This Valentine’s Day, The Ballroom Thieves will release their latest full-length album, titled Unlovely, and two weeks later will embark on a 35-date album release tour. The Boston-based trio, featuring guitarist Martin Earley, bassist and cellist Calin “Callie” Peters and percussionist Devin Mauch have made a name for themselves across the national festival circuit, selling out shows and racking up an impressive 85 million listens on streaming platforms. The much-anticipated tour, which makes its stupendous kick-off in Colorado, will make its third stop at Denver’s Globe Hall on February 29. We got the scoop on the Globe Hall show, the extensive tour, and the creation of Unlovely from Earley himself.
The Ballroom Thieves are said to “bridge the gap between folk, rock and soul” with their genre-bending music that encompasses anything from motown, to classic rock, to metal, and back again. With more and more up-and-coming bands constantly putting out so much great music, the Ballroom Thieves’ adaptive and open-minded style of music-making is a breath of fresh air in an often overwhelming music scene.
You would never guess that the band only consists of three members, with a full and rich sound that easily breaks through the surface and reaches to the depths of the soul. While they do write and sing about the usual subjects, such as love, they’re brave enough to cover topics like today’s political climate, an endearing quality that makes The Ballroom Thieves that much more intriguing.
The Ballroom Thieves will be joined for this slew of live shows by their album’s co-producer and sound engineer, Ariel Bernstein. Bernstein has been a frequent collaborator with the band in the past, and for Unlovely, the trio decided to take that collaboration one step further in order to more intensely grow their sound, “amplifying their signature energy and eccentricity.” Bernstein, who plays a plethora of instruments including the keys, guitar, percussion, bass and so on, is considered more than honorary band member. Earley says that he sees a bright future with the quasi-fourth member, who has been literally instrumental to the album, and will add yet another dimension to The Ballroom Thieves’ live repertoire.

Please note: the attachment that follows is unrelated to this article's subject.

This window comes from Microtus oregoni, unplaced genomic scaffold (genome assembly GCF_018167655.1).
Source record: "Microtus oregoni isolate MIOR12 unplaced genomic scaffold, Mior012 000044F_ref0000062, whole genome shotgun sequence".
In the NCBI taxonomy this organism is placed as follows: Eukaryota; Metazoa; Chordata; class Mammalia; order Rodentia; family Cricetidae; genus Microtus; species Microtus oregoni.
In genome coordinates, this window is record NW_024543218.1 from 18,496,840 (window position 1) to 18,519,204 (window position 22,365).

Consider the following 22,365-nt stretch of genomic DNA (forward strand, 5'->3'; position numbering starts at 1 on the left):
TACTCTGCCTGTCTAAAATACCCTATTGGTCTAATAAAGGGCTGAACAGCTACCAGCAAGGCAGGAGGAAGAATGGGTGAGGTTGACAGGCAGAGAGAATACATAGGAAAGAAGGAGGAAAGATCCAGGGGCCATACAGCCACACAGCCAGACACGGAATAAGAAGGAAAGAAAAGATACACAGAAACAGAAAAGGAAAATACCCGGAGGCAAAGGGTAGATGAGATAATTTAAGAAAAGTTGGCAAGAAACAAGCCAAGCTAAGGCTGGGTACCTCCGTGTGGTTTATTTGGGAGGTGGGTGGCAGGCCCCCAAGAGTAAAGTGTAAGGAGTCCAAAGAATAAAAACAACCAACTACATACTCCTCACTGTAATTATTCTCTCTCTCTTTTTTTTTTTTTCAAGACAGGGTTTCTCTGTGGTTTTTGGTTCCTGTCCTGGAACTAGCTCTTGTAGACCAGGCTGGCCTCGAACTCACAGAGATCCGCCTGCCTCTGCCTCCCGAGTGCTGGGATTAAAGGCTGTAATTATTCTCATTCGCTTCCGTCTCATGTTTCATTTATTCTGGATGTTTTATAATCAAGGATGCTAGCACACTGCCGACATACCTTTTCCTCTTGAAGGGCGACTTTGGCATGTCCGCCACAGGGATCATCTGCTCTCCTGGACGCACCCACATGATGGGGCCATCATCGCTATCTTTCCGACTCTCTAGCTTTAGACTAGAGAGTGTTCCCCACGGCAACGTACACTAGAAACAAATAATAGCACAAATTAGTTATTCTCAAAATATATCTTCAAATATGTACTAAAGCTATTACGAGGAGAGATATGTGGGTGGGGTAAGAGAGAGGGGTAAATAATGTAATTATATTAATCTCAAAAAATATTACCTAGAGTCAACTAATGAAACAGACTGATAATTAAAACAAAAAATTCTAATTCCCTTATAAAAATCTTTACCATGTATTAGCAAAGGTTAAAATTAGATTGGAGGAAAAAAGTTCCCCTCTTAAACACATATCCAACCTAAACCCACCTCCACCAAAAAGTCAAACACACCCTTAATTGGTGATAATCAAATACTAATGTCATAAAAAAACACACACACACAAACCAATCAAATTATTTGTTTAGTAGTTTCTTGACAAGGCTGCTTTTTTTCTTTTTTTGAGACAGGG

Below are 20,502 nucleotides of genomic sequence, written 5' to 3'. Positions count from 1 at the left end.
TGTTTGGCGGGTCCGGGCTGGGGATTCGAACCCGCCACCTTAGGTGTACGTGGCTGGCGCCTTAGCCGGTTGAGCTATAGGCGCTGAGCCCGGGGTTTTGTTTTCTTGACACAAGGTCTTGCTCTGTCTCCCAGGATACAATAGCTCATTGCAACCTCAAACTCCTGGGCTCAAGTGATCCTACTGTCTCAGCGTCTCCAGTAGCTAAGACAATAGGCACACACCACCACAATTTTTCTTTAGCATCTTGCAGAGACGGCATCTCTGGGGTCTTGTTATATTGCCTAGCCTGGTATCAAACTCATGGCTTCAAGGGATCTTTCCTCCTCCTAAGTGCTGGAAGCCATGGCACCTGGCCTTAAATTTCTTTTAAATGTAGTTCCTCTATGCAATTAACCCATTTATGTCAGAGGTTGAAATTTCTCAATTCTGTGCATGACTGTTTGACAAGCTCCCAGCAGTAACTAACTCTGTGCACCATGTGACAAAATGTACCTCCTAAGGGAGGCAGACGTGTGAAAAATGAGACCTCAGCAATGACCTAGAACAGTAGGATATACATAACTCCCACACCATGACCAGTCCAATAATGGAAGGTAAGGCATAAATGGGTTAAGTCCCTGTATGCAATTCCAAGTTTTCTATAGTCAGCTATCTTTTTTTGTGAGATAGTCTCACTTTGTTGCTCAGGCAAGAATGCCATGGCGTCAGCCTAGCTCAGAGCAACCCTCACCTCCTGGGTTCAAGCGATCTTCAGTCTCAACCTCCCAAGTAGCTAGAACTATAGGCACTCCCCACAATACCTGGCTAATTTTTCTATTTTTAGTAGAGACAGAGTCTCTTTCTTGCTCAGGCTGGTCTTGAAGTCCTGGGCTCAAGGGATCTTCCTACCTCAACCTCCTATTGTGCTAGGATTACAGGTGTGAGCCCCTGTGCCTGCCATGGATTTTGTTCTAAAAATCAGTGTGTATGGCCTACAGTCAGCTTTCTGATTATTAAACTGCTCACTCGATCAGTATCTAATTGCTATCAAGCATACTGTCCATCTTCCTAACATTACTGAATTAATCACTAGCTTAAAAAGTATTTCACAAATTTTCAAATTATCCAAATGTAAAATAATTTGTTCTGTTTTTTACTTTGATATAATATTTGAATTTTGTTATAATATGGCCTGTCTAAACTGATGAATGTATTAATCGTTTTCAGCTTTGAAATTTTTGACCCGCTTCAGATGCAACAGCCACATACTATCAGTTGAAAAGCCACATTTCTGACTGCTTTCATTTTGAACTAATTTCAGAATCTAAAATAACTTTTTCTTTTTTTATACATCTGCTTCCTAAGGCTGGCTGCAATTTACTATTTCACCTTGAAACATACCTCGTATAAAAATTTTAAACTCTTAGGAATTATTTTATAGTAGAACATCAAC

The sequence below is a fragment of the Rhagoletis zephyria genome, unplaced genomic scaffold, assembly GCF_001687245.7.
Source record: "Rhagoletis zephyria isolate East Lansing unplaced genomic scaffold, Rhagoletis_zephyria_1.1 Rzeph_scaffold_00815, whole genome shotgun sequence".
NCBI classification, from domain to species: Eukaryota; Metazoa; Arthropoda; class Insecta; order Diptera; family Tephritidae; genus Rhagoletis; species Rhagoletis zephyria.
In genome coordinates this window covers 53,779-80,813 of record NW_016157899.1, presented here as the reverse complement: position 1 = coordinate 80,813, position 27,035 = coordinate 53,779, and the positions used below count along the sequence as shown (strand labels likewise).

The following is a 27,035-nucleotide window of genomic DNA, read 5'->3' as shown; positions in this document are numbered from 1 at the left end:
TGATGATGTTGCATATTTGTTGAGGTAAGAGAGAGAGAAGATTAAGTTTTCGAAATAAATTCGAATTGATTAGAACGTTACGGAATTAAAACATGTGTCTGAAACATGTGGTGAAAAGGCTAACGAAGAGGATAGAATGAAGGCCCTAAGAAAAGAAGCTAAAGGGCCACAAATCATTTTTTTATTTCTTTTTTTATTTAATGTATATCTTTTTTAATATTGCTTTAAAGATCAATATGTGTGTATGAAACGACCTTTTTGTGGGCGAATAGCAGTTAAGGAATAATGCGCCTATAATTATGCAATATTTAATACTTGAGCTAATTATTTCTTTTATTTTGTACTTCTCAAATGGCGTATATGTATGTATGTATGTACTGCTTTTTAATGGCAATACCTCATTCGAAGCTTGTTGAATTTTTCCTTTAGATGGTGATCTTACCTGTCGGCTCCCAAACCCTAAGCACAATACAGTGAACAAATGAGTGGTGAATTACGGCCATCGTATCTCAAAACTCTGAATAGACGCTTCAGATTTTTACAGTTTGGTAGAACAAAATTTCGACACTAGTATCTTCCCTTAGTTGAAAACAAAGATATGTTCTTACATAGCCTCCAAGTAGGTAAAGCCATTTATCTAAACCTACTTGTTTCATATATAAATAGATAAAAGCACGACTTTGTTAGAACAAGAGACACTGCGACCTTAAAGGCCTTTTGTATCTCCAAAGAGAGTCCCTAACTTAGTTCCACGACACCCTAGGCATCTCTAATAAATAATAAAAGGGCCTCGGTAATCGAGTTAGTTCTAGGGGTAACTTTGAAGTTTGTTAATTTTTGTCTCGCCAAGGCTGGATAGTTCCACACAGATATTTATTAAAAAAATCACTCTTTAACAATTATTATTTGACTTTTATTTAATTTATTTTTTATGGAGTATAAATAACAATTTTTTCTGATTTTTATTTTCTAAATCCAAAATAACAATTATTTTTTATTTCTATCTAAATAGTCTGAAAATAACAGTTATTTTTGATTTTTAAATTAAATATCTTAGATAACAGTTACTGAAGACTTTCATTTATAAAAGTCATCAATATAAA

In the past, Peters and Earley wrote their music separately, but Unlovely was co-written almost entirely by the two together, the process of which came during the pair’s engagement. About the writing process, Earley shared that they “write what they feel,” which would explain the deep authenticity of the album’s lyricism. Though written nearly a year and a half ago, Earley says the songs “still hold true today.”
Over a year later, this tour will be the live debut of the songs on Unlovely, and the moment that the band has been anxiously waiting for has finally come. In Earley’s own words, “we’ll be finally getting on the road and playing these songs for the first time,” and he mentioned that the audience can expect “energy, sadness, and some dance moves” during their performance at Globe Hall.